Tuesday, September 19, 2017


We have touched on this topic on several occasions.  The basic answer is “Yes”.  We have also given examples from time to time.  But we are certainly not the only ones that make those claims.  I came across an article by David Taylor-Huges who discovered some interesting difference among Leica sensors and those of some competitors.  He wrote about the performance of the Novoflex Canon EOS adapter for the Leica SL.  This gave him the opportunity to compare not only lens performance in general, but interestingly enough the performance of Canon lenses on the Canon 5Ds and the Sony A7rII compared to the Leica SL.  He stated:

“I have to say that I found this surprising, but these Canon lenses are super sharp on my SL. The 17-40mm zoom, which gave me only average results on my Canon 5Ds and soft corners on my Sony A7rII is incredibly sharp on the SL. And so are the others, including the 18 yr.old designed 28-135mm. Of particular mention is the 85mm f/1.8, which is spectacularly sharp across the frame. The brilliant little 40mm f/2.8 FF pancake is also very good indeed. As I indicated, I wasn’t expecting this, but Leica’s commitment to non-AA filtered sensors shows it’s benefits here. I’m quite happy to admit that I’ve not been that complementary about Canon EOS EF lenses, but on the evidence of this they are a lot better than I thought. Once you get rid of that AA filter softness that is.

I can’t really speculate why the Sony A7rII ... I used the 17-40mm lens f/4 with was so poor, but it was. Very soft corners and poor overall sharpness. Using the same lens with the Novoflex adapter on the SL has shown me that there is nothing wrong with it, in fact quite the reverse. These are focal lengths I use a lot, so I was pleased to see the results with this lens.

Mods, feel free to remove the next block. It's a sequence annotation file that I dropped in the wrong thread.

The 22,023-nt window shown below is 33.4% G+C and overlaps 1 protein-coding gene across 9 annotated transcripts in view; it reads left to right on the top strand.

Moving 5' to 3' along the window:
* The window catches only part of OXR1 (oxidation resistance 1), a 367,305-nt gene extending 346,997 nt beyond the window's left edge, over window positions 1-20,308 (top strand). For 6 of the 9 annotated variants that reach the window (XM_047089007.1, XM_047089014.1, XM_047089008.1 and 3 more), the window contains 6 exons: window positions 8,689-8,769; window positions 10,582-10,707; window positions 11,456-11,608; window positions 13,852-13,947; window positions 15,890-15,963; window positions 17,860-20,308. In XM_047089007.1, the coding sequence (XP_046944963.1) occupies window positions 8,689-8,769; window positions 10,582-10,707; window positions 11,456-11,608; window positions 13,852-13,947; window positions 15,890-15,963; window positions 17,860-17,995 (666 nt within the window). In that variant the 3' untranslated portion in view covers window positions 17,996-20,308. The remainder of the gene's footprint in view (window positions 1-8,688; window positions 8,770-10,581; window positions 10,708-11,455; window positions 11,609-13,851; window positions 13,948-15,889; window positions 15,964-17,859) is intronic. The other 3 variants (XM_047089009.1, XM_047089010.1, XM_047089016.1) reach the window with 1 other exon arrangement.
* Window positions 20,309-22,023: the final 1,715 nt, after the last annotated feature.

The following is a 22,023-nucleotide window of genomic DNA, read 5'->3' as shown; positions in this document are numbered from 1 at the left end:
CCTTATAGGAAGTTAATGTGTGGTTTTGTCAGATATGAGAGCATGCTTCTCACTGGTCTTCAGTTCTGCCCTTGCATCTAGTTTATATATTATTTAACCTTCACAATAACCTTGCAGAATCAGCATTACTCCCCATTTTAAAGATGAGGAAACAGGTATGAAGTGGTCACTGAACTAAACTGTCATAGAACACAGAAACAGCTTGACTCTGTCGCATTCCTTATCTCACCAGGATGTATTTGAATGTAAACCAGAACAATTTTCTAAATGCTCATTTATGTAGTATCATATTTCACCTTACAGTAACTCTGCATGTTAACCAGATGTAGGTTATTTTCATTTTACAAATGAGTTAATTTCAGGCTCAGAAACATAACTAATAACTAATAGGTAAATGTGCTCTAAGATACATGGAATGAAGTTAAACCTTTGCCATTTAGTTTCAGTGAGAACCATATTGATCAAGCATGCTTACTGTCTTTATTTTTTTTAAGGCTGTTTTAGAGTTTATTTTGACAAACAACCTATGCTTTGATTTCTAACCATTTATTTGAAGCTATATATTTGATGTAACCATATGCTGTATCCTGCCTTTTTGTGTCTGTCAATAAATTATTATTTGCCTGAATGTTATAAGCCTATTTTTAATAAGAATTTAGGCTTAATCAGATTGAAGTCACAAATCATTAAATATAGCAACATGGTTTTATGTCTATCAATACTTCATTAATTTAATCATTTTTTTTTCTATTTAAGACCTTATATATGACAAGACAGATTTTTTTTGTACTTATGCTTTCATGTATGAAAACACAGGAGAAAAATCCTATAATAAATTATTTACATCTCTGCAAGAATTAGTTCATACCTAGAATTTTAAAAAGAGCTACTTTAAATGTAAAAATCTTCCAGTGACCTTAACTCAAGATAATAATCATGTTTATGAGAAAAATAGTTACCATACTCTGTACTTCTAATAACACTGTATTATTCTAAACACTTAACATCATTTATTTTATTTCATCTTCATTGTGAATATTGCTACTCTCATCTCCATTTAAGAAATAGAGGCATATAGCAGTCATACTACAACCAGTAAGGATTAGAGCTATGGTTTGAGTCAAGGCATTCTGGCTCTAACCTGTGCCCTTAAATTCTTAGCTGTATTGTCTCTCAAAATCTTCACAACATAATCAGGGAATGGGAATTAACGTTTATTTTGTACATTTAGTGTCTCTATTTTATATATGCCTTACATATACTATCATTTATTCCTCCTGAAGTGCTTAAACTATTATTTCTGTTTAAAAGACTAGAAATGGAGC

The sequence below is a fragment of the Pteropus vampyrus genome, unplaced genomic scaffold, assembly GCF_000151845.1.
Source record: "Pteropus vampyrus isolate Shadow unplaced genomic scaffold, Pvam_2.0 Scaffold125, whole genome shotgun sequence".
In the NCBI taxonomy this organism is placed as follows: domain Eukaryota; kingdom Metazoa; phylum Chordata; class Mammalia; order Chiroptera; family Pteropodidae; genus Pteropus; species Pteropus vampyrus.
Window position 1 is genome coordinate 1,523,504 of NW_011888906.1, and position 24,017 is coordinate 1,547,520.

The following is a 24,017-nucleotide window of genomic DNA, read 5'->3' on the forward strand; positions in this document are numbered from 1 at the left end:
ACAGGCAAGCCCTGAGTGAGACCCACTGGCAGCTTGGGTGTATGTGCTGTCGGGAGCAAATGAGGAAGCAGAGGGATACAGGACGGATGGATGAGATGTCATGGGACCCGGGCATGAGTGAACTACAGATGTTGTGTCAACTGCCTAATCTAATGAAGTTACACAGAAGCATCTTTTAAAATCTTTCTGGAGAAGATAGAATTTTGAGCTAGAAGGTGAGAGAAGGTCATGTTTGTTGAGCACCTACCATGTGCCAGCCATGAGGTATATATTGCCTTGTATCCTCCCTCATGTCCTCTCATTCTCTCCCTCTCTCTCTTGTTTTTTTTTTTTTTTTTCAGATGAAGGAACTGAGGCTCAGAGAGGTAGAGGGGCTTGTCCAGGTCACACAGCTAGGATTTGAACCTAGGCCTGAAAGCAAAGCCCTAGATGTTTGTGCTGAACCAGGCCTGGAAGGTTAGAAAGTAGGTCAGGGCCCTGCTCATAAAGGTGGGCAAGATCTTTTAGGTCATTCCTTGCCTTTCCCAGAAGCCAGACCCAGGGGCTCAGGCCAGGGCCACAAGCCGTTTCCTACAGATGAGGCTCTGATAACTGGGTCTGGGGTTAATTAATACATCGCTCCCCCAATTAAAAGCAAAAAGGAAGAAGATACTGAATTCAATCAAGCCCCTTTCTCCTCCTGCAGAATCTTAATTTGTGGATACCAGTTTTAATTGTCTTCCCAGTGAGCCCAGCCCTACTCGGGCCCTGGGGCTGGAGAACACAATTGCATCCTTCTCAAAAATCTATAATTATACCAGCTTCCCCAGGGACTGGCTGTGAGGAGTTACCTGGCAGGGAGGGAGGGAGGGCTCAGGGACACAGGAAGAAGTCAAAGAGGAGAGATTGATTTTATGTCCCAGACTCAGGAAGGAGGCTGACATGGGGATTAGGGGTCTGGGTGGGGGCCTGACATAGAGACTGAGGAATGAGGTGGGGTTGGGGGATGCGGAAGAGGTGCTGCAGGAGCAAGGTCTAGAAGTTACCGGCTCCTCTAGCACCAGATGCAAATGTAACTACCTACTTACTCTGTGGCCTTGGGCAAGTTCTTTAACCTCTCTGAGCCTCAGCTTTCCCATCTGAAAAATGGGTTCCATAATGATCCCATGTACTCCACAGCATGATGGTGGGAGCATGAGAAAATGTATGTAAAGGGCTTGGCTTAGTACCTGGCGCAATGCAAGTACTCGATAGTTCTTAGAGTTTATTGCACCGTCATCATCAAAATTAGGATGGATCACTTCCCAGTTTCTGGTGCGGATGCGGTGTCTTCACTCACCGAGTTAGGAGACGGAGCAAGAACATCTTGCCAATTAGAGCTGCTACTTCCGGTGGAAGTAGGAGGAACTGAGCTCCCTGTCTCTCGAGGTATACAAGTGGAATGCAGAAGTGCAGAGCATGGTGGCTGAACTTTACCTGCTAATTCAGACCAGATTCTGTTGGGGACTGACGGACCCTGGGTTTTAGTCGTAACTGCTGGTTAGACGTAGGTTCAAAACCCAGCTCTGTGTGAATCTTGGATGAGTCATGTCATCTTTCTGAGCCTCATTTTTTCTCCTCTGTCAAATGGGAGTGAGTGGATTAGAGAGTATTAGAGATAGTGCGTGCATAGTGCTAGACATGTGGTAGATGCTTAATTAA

See the complete article here

This brings up the question of what it is that allows the Leica sensors to show such performance increases.  The elimination of the anti aliasing filter is one thing.  Whil;e most other manufacturers use such a filter to prevent aliasing problems, Leica does so strictly electronically, with nothing in the way of the light path from the lens.  But there is more.

Most people are under the mistaken impression that the higher the megapixel count in a camera, the better the performance.  Even though it may appear to defy logic, this is not necessarily the case.  Any optical system, even a theoretical one that is made without any optical aberration or other faults, has a performance limit.

With the ever increasing pixel density of digital sensors, an ever increasing number of megapixels are being put in the same space.  That brings up the question if our lenses are even capable of a level of resolution to take advantage of the sensor’s capability.

Even the most accurately made lenses have an absolute limit: the physical properties of light.